1. What is the Whistleblower Protection Act 2010 [Act 711]?
Whistleblower Protection Act 2010 [Act 711] is a new act designed to provide protection for a whistleblower who reveals an inappropriate behavior. For example, if a Whistleblower discloses corrupt practices by his own employer or a friend at his workplace, he is entitled to be protected under this act.
2. What is the protection afforded to whistleblowers?
Protection provided covers three areas as follows:
- Confidentiality of information. For example, information on identity, occupation, residential address, place of employment, etc.;
- Immunity from civil or criminal action that are imposed on the whistleblower. As example, a whistleblower cannot be sued or prosecuted by the party of whose improper conduct he has disclosed; and
- Protection against detrimental action. For example, when a whistleblower had given information about a corrupt employer, he is protected under this Act against dismissal from work by the employer.
3. What is meant by improper conduct?
Improper conduct means an offence which may amount to disciplinary misconduct or criminal offence. Disciplinary offence means an act that breaches discipline in a public or private body. Offence is to be provided by law, code of ethics or circular or employments contract. While criminal offences are offences which are provided under any criminal law of the State, i.e. the Penal Code.
4. What is meant by detrimental action?
Detrimental actions include act of harm, intimidation, harassment, discrimination, termination, suspension of work, threat or anything that causes damage by any person on the whistleblower.
5. To whom does this Act apply?
This Act applies to those who are in public and private sectors. All government bodies, agencies and departments under the Federal Government, State Governments, local authorities, statutory bodies and private bodies such as a company.
6. When will the whistleblower be covered under this Act and can the protection given be revoked?
At the time the whistleblower reveals improper conduct (complaints), he is protected under this Act. Protection will last forever unless revoked under section 11 of this Act.
- Among the reasons for revocation of protections are – the whistleblower himself participated in the improper conduct;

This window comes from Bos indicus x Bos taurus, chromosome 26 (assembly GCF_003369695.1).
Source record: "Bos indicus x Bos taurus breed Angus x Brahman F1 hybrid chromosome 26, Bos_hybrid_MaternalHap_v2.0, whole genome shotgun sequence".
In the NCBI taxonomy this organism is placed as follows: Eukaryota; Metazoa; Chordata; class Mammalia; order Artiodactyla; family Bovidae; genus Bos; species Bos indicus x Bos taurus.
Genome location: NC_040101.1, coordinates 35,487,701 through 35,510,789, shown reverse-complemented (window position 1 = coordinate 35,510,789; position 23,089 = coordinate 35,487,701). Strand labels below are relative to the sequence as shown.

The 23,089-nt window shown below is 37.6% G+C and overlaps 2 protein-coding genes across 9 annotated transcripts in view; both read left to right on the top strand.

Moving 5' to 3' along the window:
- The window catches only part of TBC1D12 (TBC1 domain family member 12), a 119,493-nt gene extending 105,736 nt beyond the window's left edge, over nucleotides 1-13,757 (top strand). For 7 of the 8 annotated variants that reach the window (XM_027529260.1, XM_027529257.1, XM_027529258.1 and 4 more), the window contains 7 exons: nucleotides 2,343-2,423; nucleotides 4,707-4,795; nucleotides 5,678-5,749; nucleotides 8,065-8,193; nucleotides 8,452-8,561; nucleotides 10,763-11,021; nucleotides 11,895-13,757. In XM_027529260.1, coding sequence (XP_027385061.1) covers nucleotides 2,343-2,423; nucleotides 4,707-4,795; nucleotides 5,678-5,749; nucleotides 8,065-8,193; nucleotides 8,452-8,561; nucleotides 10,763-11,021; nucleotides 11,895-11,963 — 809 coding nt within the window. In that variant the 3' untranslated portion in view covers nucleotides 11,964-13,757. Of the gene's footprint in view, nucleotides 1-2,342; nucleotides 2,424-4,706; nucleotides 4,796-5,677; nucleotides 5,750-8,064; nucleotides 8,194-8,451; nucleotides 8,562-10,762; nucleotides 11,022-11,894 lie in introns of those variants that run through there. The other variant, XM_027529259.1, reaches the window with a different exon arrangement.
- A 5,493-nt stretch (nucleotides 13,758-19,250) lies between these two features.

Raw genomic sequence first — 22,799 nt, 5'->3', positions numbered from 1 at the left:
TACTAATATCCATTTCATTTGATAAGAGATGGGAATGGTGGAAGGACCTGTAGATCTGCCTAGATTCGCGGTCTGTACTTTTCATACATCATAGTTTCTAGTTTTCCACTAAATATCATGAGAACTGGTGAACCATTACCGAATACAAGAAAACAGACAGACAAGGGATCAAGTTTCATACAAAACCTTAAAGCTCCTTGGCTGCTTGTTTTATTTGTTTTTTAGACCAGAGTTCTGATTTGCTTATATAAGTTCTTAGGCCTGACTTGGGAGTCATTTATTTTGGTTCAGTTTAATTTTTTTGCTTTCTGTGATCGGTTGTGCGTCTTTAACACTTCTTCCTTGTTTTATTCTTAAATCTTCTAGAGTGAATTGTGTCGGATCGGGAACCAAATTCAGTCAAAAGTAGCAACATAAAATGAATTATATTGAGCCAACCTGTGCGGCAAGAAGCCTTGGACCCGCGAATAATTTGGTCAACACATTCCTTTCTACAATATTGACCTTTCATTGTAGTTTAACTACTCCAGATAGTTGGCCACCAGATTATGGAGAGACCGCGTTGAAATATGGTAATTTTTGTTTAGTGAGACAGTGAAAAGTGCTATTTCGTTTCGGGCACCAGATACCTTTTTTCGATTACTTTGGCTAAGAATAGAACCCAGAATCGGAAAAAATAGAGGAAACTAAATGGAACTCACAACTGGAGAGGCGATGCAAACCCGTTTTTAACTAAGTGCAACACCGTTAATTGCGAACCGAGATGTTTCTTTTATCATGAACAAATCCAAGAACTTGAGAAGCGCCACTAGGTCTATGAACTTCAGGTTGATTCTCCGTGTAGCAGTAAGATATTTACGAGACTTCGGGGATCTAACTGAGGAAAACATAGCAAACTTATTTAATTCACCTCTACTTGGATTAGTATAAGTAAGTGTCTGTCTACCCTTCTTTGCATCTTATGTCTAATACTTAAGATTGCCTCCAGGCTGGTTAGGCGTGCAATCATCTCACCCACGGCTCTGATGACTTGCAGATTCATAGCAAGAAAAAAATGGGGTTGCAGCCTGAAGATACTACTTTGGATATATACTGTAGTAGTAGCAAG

- The whistleblower willfully made a false statement;
- Disclosure is frivolous or vexatious;
- Questions the merits of a Government policy;
- Disclosure is made solely to avoid dismissal/disciplinary action;
- The whistleblower has committed an offense under this Act.
7. If I have information about improper conduct on my employer, who or where should I disclose that information? Can I expose via e-mail, phone or letter?
The whistleblower may disclose such information to any other enforcement agency as Malaysia Police (RMP), Malaysian Anti-Corruption Commission (MACC), Road Transport Department (RTD), the Immigration Department of Malaysia and other enforcement agencies. On the basis of "no wrong door policy", enforcement agencies will not refuse the disclosure.
Under the Act, disclosure may be made orally or in writing and the authorized officer shall put it into writing. Disclosure can be made by e-mail, phone or letter, but the whistleblower is required to be present for purpose of verification.
To protect the information, the authorized officer will contact the whistleblower to attend an appointment so that protection under the Act can be implemented.
8. What remedies can be claimed by a whistleblower if he had been subjected to harmful actions?
The informant and the person who has a relationship or connection to the whistleblower may claim remedies from the court if a harmful action is taken against him in response to the disclosure of improper conduct or he is concerned that such action would be taken.
Remedies that may be claimed by the informant –
- Damages or compensation;
- Injunction (injunctive) or
- Any other relief as the court thinks fit.
9. When has this Act been enforced?
This Act has been enforced on 15 December 2010.